The Arctic Ocean borders several nations and is an important waterway that connects the Atlantic and Pacific Oceans. With a submarine's ability to operate under the ice, training is necessary to maintain a working knowledge of a region that is constantly changing. Navigating, communicating and maneuvering are all different in an arctic environment than any other ocean environment as there are surfaces both above and below the submarine.

Arctic submarine operations are important to national defense. Assured access to all the world’s maritime operating areas requires technical proficiency in all operating areas.

The Navy’s submarine force must be highly trained in Arctic-water operations to provide assured access to strategic areas worldwide.

One reason the Arctic Ocean is a strategically important area is Alaska has more than 1,000 miles of Arctic coastline. Also, the continents of the Northern hemisphere – Europe, Asia, and North America – all share the Arctic Ocean. All the major capitals of the Northern Hemisphere are within 3,500 nm of the Arctic Ocean.

The Ice Exercise (ICEX) program is the long-standing means by which our submarine forces develop and hone their Arctic operational and war fighting skills in order to meet these challenges.

The primary purpose of ICEX is to improve submarine Arctic operability and warfighting. Though ICEX is not an environmental endeavor, the US Navy has a program to collect environmental data incidental to the technical/tactical testing and provide it to the scientific community.

Arctic Submarine Laboratory (ASL) serves as the focal point for submarine arctic operations, coordinating arctic cruise planning, embarking experienced Arctic Operations Specialists, maintaining the Navy's corporate knowledge on arctic matters, and developing/installing special equipment used to enhance the safety and efficiency of arctic operations.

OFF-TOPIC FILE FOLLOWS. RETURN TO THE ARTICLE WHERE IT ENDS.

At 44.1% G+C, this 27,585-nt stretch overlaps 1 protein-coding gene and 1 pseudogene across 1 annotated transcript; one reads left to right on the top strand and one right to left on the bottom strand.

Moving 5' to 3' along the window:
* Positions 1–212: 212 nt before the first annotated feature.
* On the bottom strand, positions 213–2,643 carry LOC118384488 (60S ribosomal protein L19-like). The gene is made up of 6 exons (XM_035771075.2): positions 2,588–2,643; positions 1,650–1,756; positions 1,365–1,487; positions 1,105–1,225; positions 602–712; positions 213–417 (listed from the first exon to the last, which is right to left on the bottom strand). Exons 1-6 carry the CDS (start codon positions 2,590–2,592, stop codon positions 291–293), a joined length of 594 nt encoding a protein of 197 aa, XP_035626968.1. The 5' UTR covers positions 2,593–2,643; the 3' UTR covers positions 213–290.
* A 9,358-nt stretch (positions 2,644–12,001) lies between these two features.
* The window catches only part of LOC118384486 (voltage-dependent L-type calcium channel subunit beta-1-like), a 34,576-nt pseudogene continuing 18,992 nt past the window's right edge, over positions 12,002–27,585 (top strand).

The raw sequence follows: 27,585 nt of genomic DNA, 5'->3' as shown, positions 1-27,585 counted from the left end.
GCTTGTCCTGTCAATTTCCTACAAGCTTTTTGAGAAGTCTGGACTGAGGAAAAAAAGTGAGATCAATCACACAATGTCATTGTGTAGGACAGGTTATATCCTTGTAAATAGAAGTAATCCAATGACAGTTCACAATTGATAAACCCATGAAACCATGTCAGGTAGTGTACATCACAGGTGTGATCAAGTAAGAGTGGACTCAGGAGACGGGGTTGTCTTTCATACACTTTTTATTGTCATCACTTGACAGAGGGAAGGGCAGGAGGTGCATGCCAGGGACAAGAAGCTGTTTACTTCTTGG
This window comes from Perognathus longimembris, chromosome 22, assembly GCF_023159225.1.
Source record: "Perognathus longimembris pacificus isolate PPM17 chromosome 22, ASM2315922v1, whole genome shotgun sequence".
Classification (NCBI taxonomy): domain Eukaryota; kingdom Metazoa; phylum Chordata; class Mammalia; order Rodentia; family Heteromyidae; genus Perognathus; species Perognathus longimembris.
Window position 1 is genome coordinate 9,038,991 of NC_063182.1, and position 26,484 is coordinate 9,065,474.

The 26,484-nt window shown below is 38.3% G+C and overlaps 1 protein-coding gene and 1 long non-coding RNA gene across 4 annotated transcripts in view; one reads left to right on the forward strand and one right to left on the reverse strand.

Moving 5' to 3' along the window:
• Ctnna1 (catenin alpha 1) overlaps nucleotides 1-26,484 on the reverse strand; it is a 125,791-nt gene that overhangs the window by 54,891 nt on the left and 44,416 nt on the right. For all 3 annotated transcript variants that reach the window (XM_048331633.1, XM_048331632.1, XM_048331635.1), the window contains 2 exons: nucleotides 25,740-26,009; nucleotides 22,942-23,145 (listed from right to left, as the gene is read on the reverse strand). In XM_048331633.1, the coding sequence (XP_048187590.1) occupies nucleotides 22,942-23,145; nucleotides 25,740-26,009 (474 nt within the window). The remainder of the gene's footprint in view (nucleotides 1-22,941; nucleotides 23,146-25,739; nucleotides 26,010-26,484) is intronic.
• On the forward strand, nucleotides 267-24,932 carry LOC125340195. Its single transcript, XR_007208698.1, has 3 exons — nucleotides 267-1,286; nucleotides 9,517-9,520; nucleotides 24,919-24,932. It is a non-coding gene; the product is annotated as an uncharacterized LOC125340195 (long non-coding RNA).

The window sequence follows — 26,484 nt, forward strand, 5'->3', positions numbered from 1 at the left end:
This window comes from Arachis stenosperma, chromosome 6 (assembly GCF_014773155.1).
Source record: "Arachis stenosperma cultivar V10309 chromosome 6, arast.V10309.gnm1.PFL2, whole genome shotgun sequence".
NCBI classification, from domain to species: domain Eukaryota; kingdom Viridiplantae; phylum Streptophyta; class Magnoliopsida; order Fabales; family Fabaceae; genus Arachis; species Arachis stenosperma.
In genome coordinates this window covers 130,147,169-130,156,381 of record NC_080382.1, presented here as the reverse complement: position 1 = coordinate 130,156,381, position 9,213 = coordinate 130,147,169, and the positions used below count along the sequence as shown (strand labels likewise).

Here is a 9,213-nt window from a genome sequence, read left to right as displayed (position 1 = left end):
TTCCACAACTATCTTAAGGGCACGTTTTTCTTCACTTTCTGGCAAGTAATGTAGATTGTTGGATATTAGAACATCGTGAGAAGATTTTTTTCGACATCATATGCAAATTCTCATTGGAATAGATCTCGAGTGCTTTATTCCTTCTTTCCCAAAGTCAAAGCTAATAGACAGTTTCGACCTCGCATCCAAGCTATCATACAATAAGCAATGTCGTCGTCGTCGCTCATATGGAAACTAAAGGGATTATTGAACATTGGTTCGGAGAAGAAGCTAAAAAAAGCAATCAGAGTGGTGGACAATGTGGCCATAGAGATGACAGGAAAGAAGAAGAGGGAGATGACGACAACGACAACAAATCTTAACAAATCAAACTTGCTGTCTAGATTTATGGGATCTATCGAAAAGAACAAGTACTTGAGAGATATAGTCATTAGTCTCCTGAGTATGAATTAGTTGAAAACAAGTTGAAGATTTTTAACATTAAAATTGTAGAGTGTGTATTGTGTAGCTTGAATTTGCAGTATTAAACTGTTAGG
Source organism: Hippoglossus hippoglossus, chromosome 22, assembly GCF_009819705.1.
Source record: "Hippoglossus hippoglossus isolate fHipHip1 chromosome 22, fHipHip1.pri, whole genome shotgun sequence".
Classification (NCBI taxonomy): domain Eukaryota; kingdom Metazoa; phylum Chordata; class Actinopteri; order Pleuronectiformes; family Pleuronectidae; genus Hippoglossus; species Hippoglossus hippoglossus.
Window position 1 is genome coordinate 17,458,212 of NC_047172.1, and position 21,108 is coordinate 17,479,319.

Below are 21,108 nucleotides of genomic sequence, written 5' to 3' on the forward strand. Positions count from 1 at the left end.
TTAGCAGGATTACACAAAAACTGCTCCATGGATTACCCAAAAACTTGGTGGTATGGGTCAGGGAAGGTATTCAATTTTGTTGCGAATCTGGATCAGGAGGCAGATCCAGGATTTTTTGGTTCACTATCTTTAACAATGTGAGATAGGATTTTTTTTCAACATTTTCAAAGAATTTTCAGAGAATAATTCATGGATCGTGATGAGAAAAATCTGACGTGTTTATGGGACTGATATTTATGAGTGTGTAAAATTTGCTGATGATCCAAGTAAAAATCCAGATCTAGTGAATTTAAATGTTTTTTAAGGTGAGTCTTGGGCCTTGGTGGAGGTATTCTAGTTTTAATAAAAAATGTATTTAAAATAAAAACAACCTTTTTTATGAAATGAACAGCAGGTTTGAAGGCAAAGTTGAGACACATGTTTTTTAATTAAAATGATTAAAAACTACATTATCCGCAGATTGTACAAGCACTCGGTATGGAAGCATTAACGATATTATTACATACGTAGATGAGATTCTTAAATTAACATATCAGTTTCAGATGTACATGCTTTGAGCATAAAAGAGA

This year marks the 50th anniversary of USS Nautilus (SSN 571) being the first submarine to conduct a submerged transpolar crossing and reach the North Pole in 1958. Since the success of Nautilus' voyage, arctic operations have been a crucial part of the missions conducted by nuclear submarines.

For ICEX 2009, the U.S. submarine force will be establishing a temporary ice camp in the Arctic Ocean where submarines will be able to train in an Arctic environment. The final date on the camp will be dependent on the condition of the ice, but the current timeline puts the approximately two-week camp sometime in the middle of March 2009.

The Navy contracts with the Applied Physics Laboratory, University of Washington (APL/UW) to handle the camp construction and logistics. The camp will be called “APLIS-09” for “Applied Physics Lab Ice Station.” The primary purpose in establishing the camp will be to support classified testing of submarine systems and Navy operational use in an Arctic environment.

The camp will be staged out of Prudhoe Bay, AK. The exact location will also depend on ice conditions at the time the buildup starts. Small fixed-wing aircraft are used to ferry personnel and equipment to/from the camp, limiting us to a radius of 200-250 nm from Prudhoe Bay.

The submarine participants for ICEX are Los Angeles class attack submarines USS Annapolis (SSN 760), home ported in Groton, Conn. and USS Helena (SSN 725), home ported in San Diego, Calif.

The testing we will be conducting is aimed at improving submarine operability and warfighting capability in the arctic environment. ICEX provides the submarine force with opportunities to test combat systems, sonar systems, communications systems, and navigation systems in an under-ice environment.

Total camp population will be about 60 people. These will be a mix of U.S. Navy and allied naval personnel, Navy civilians from the Arctic Submarine Laboratory, APL/UW support personnel, and contracted cooks/pilots.


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